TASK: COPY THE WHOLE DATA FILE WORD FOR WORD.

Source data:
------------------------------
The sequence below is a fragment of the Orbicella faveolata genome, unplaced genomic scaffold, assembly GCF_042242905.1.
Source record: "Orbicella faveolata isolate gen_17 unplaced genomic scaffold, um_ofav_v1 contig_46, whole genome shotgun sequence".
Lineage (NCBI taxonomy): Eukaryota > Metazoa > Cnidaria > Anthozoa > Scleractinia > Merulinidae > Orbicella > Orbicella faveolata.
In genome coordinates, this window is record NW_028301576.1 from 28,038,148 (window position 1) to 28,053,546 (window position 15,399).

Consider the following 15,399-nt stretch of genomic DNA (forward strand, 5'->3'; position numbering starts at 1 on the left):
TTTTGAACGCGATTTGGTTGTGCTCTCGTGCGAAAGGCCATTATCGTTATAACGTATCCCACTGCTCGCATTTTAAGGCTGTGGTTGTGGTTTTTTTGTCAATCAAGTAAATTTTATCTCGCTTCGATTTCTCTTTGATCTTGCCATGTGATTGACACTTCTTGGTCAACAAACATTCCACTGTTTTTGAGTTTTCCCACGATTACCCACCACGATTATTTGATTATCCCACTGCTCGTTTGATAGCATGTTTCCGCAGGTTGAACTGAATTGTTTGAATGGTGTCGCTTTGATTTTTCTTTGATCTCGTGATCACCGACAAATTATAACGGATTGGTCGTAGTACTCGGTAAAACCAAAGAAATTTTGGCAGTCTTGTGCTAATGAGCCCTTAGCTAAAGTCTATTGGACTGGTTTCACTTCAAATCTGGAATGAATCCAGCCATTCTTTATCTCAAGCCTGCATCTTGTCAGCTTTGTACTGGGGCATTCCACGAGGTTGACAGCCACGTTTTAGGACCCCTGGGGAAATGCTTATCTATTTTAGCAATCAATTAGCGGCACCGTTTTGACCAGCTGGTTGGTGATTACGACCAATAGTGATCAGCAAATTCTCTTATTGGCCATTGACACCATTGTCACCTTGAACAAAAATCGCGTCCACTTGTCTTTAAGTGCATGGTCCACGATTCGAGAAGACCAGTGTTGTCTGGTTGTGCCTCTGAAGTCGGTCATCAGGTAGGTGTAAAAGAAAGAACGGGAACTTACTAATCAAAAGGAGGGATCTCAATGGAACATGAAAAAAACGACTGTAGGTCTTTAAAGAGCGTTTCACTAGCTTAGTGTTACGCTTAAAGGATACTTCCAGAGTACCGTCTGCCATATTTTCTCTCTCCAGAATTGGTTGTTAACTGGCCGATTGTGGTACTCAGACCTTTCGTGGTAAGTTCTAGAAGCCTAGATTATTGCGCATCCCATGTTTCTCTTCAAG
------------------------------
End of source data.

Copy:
The sequence below is a fragment of the Orbicella faveolata genome, unplaced genomic scaffold, assembly GCF_042242905.1.
Source record: "Orbicella faveolata isolate gen_17 unplaced genomic scaffold, um_ofav_v1 contig_46, whole genome shotgun sequence".
Lineage (NCBI taxonomy): Eukaryota > Metazoa > Cnidaria > Anthozoa > Scleractinia > Merulinidae > Orbicella > Orbicella faveolata.
In genome coordinates, this window is record NW_028301576.1 from 28,038,148 (window position 1) to 28,053,546 (window position 15,399).

Consider the following 15,399-nt stretch of genomic DNA (forward strand, 5'->3'; position numbering starts at 1 on the left):
TTTTGAACGCGATTTGGTTGTGCTCTCGTGCGAAAGGCCATTATCGTTATAACGTATCCCACTGCTCGCATTTTAAGGCTGTGGTTGTGGTTTTTTTGTCAATCAAGTAAATTTTATCTCGCTTCGATTTCTCTTTGATCTTGCCATGTGATTGACACTTCTTGGTCAACAAACATTCCACTGTTTTTGAGTTTTCCCACGATTACCCACCACGATTATTTGATTATCCCACTGCTCGTTTGATAGCATGTTTCCGCAGGTTGAACTGAATTGTTTGAATGGTGTCGCTTTGATTTTTCTTTGATCTCGTGATCACCGACAAATTATAACGGATTGGTCGTAGTACTCGGTAAAACCAAAGAAATTTTGGCAGTCTTGTGCTAATGAGCCCTTAGCTAAAGTCTATTGGACTGGTTTCACTTCAAATCTGGAATGAATCCAGCCATTCTTTATCTCAAGCCTGCATCTTGTCAGCTTTGTACTGGGGCATTCCACGAGGTTGACAGCCACGTTTTAGGACCCCTGGGGAAATGCTTATCTATTTTAGCAATCAATTAGCGGCACCGTTTTGACCAGCTGGTTGGTGATTACGACCAATAGTGATCAGCAAATTCTCTTATTGGCCATTGACACCATTGTCACCTTGAACAAAAATCGCGTCCACTTGTCTTTAAGTGCATGGTCCACGATTCGAGAAGACCAGTGTTGTCTGGTTGTGCCTCTGAAGTCGGTCATCAGGTAGGTGTAAAAGAAAGAACGGGAACTTACTAATCAAAAGGAGGGATCTCAATGGAACATGAAAAAAACGACTGTAGGTCTTTAAAGAGCGTTTCACTAGCTTAGTGTTACGCTTAAAGGATACTTCCAGAGTACCGTCTGCCATATTTTCTCTCTCCAGAATTGGTTGTTAACTGGCCGATTGTGGTACTCAGACCTTTCGTGGTAAGTTCTAGAAGCCTAGATTATTGCGCATCCCATGTTTCTCTTCAAG